The PSC alleged that, in February 2022, Staff became aware of a billing dispute among NYSEG, RG&E, and Source Power. "NYSEG and RG&E claimed that Source Power was erroneously sending CDG charges via EDI to be placed as an adjustment to the ESCO supply portion of the bill. The adjustment charges were large and did not include a description for customers. Following the billing dispute, Staff began to receive complaints from municipalities and elected officials on behalf of affected customers that received large charges on their utility bills without explanation," the PSC alleged
"Between February 3, 2022, and February 23, 2022, the DPS call center opened 13 customer complaints containing consistent reports of large charges appearing in the supply section of customers bill. These increased charges ranged in amounts up to $1,300 with no itemization or explanation," the PSC alleged
The PSC alleged that, "In response to the customers’ complaints, NYSEG and RG&E investigated and determined that Source Power attempted to recover CDG charges through an adjustment to the ESCO supply portion of the bill. In response to the billing error, both NYSEG and RG&E cancelled impacted customer invoices and reversed both the commodity and the adjustment charges that had been inappropriately submitted by Source Power on the ESCO supply portion of the consolidated utility bill. NYSEG and RG&E notified Source Power of this through a Notice of Breach and Demand for Cure on February 11, 2022, and instructed Source Power to resubmit supply commodity charges without adjustments."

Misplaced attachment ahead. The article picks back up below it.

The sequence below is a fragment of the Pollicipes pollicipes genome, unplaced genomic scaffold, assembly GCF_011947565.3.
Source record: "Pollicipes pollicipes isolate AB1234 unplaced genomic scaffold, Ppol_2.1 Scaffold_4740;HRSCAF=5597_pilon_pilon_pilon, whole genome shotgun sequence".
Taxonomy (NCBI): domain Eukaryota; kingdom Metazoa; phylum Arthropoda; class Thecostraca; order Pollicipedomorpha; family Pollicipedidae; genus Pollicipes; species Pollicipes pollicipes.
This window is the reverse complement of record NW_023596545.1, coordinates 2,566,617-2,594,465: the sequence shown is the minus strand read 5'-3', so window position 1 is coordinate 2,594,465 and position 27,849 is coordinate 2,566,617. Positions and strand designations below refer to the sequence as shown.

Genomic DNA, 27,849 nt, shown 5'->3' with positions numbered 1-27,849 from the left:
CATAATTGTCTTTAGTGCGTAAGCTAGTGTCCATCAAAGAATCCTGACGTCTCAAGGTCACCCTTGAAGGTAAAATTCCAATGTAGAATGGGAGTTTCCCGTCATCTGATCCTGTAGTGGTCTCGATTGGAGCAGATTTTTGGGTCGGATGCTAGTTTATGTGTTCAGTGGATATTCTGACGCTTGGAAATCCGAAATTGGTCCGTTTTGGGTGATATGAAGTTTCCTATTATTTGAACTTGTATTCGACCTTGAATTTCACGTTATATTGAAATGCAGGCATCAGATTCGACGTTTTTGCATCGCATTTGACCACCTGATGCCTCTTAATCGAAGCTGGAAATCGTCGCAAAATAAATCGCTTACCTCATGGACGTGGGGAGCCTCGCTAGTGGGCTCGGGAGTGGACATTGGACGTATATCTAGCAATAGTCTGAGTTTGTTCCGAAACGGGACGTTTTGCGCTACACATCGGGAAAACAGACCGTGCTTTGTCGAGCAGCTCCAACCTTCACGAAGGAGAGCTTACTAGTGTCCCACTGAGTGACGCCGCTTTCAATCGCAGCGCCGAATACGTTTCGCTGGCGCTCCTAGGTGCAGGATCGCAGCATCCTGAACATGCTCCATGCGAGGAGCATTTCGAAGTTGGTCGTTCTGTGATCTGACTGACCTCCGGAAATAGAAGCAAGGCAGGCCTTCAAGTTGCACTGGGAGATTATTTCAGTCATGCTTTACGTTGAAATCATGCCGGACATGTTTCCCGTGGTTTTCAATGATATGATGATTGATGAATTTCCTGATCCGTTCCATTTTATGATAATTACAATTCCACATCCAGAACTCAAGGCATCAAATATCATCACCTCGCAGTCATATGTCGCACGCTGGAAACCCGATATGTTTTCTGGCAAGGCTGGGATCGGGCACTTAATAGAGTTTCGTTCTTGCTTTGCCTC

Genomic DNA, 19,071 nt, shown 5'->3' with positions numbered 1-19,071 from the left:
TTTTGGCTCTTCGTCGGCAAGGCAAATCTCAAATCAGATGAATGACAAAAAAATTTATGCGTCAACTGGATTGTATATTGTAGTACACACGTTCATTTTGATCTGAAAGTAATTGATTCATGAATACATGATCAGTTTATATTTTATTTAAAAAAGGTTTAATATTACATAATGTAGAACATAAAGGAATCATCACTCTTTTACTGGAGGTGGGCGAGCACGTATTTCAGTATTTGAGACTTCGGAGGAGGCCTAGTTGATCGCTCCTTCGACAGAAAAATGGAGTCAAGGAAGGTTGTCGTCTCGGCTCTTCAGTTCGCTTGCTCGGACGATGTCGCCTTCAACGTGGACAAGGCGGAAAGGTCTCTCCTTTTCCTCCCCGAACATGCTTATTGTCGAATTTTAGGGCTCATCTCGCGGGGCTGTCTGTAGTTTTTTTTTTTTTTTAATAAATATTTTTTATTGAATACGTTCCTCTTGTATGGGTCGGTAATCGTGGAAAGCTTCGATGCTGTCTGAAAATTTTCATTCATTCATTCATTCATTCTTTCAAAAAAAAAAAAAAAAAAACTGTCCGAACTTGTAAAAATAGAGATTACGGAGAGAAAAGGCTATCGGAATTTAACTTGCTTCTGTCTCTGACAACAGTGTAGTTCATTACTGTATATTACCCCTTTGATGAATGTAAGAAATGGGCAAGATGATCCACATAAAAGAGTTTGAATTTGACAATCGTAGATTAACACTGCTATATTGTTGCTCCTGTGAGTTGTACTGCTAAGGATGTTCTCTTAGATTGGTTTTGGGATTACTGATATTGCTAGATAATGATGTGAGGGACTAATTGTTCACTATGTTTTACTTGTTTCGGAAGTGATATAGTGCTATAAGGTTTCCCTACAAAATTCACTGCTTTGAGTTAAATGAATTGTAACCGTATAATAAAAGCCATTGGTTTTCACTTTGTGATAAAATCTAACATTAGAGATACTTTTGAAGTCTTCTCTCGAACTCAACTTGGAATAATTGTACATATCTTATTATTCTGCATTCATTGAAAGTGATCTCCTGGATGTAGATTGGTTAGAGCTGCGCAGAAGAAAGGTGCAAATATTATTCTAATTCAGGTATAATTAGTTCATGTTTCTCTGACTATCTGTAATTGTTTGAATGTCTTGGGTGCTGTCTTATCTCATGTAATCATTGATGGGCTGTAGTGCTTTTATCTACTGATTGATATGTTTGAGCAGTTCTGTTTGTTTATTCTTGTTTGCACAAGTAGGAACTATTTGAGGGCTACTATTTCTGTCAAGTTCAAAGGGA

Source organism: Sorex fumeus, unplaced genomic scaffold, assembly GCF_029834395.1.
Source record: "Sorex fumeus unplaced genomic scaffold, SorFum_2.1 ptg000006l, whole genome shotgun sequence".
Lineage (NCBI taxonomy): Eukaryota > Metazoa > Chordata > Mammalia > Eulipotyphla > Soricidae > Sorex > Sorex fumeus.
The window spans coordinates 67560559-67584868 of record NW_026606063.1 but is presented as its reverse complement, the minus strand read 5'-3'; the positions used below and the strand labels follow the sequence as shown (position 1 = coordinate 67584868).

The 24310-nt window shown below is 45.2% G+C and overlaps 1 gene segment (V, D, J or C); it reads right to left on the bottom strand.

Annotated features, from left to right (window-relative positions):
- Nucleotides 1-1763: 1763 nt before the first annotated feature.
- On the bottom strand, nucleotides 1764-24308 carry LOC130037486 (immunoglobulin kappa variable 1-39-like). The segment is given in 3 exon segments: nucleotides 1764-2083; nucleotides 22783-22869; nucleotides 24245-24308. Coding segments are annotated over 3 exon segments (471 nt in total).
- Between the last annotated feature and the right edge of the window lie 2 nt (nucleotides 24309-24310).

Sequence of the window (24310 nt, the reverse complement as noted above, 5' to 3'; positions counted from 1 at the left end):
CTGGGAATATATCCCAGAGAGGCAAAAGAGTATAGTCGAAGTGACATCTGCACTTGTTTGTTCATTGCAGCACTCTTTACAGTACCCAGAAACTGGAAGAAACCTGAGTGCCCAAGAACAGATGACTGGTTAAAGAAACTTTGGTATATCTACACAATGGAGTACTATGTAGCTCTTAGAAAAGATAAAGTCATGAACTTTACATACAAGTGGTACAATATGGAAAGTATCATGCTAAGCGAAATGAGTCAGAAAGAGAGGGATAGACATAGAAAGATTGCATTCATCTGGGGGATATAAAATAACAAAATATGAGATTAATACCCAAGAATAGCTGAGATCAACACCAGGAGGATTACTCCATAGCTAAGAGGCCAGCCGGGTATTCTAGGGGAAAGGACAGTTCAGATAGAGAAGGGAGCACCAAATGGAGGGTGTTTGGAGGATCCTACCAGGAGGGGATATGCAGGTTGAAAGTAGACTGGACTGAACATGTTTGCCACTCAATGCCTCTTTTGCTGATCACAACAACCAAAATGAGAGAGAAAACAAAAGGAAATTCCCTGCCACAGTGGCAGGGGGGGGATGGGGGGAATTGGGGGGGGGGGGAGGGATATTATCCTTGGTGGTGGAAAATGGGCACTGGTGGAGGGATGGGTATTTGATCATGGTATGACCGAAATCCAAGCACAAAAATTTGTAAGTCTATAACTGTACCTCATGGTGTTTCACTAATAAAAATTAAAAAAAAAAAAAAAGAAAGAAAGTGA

The PSC alleged that, "On March 4, 2022, Staff convened a meeting with Source Power, in which Source Power stated that the charges in question stemmed from an error in allocating CDG credits to customers’ bills. From approximately April 2021 through February 2022, Source Power applied 100% of the credit value to customer’s bills without deducting the 90% subscription fee, creating a surplus of financial credits accruing to customer accounts. Source Power was not approved by NYSEG and RG&E to participate in utility net crediting for the period in question; Source Power had the sole responsibility to independently bill their customers for the 90% subscription fee for CDG services provided prior to completing its Net Crediting Applications with NYSEG and RG&E."